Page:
Celebrating Our Diversity During National Hispanic Heritage Month and Beyond

For National Hispanic Heritage Month, we take a look at our city — its history, culture and diversity — both through the lens of our Latino community as well as our Eritrean, Ethiopian, African and Afghan communities.

This week, one of our ACPS teachers took a photo representative of our incredible diversity.

According to a recent report by the City of Alexandria, more than 42,000 people who were born in other countries now live in Alexandria. This is 28% of Alexandria’s overall population. As a city we welcome families from Central America, particularly El Salvador (11.3%) and Honduras (5.3%) as well as families from Ethiopia (16.4%) and the Philippines (3.9%). Many fled their birth countries as a result of war — either civil or international — many decades ago and chose Alexandria to be their home. Some fled after working as interpreters for the United States military during the conflict in Afghanistan.

In ACPS, our mission is to see Every Student Succeed and we remain committed to supporting students and staff in the pursuit of excellence and promoting the principles of inclusiveness and equity throughout our school division. One child in five attending public school is now born outside the U.S. Alexandria has the largest International Academy in the United States, hosting students from 34 different countries using a model that helps students acquire content while learning English. T.C. Williams High School has students from 58 countries. The graphic below shows all the languages spoken by students in ACPS.

The 2019 City of Alexandria’s Community Health Assessment (PDF) survey data found that our community views diversity as our city’s greatest strength. This was followed closely by opportunity and education, also in the top four strengths.

It was in the 1980s that the DC metropolitan area started to welcome those fleeing the civil wars in Central America and the war between Eritrea and Ethiopia. The DC metropolitan area was well behind places like New York and San Francisco as a place where new immigrants chose to settle. It is at this time that Alexandria became home to many communities whose cultures and contributions to our city we celebrate today.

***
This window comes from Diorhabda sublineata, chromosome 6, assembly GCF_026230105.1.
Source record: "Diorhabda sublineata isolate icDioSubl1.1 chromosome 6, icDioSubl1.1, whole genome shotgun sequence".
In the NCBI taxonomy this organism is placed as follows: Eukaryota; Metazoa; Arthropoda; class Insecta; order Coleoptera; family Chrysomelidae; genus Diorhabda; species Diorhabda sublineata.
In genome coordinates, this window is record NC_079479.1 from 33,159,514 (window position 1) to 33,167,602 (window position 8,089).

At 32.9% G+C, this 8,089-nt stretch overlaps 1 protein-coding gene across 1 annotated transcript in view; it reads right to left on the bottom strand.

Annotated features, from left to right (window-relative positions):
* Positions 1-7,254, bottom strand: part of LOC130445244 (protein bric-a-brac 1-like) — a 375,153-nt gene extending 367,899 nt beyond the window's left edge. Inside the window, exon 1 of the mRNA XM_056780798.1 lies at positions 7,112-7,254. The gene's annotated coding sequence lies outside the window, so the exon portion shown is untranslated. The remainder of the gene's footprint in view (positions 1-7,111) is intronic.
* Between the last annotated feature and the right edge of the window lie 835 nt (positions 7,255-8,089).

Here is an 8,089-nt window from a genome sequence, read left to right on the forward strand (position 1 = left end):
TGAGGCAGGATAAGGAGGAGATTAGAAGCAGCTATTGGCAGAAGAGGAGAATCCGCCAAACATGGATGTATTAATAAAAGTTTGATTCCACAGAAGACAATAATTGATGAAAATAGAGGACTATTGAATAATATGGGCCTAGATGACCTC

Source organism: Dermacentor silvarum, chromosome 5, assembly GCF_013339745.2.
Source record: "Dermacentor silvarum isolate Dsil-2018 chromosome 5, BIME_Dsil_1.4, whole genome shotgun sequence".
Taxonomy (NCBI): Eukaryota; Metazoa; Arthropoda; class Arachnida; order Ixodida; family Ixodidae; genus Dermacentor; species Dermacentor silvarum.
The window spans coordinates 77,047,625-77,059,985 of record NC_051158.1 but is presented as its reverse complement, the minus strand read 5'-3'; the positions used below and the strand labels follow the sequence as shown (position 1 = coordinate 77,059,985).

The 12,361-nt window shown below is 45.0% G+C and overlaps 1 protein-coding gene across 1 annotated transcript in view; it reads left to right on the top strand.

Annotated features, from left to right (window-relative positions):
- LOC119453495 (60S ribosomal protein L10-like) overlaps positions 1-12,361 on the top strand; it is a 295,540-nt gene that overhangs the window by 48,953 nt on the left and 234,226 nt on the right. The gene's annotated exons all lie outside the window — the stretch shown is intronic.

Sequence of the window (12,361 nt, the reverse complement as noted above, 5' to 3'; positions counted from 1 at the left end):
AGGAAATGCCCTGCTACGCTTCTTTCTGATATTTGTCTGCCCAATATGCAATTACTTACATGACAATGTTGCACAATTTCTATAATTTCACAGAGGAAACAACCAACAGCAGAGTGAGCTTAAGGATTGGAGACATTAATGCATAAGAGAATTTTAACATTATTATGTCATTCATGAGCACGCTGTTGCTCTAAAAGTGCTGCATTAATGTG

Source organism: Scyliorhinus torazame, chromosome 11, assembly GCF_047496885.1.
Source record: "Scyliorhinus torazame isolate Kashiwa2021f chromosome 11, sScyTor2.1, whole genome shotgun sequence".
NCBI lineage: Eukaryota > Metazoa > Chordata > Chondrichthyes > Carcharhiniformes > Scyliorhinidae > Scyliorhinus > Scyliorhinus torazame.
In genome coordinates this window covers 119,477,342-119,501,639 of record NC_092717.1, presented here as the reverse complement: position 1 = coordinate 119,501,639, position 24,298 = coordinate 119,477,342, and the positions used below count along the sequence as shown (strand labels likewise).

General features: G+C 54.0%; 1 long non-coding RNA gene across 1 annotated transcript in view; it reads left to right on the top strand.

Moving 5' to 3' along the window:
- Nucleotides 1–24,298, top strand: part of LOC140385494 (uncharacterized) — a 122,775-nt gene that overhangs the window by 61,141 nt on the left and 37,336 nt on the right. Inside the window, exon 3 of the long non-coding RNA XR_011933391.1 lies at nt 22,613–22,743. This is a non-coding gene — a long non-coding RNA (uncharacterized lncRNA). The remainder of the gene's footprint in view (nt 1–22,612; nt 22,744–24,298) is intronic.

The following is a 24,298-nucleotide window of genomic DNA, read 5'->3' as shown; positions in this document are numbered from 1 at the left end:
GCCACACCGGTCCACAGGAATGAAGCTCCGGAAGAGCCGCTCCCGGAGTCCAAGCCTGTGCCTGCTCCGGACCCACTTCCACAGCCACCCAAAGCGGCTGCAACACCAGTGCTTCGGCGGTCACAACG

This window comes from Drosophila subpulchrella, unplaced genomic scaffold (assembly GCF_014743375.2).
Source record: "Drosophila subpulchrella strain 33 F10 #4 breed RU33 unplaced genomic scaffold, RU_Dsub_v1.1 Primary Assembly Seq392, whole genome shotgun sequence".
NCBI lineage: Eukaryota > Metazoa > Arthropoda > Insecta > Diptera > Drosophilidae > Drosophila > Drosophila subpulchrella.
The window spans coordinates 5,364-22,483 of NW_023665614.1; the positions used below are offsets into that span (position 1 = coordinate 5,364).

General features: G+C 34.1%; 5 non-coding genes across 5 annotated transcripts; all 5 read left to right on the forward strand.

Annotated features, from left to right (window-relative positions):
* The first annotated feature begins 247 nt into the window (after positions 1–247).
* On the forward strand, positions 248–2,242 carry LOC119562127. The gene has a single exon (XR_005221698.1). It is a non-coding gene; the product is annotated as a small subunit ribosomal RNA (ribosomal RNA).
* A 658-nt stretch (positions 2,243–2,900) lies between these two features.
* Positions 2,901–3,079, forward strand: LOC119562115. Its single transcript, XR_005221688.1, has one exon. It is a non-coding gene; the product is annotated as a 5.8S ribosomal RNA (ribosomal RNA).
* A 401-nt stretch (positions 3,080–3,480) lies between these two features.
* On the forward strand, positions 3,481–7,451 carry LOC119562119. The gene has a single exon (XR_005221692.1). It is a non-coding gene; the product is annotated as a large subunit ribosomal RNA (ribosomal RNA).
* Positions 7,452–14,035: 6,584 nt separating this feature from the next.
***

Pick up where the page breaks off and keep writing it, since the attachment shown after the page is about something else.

Our City values every resident or visitor regardless of their immigration status. We have adopted numerous resolutions and policies which outline our commitment to people from all walks of life, and our intent to provide them with the respect, safety and security they are entitled to receive.”  — Mayor Justin Wilson, August 8, 2019

Nearly 5,000 people from an El Salvadorian village, Chirilagua, settled in Arlandria after fleeing the violence they were experiencing in an area deeply contested by rebel and government forces during the civil war.

At the same time, many Eritreans and Ethiopians fled the wars in their own countries and settled in the West End near Landmark Mall. According to U.S. Census data, Alexandria has the largest population of Amharic speakers of any municipality in the United States.

These communities play a critical role in some of Alexandria’s key industries such as hospitality, recreation, retail, health care and general services. In 2016, they represented 31% of the employed labor force and were more likely than other Alexandrians to be employed.

Join us in our journey as we kick off a series of posts celebrating and exploring our diverse community.

ACPS, Alexandria City High School, International Academy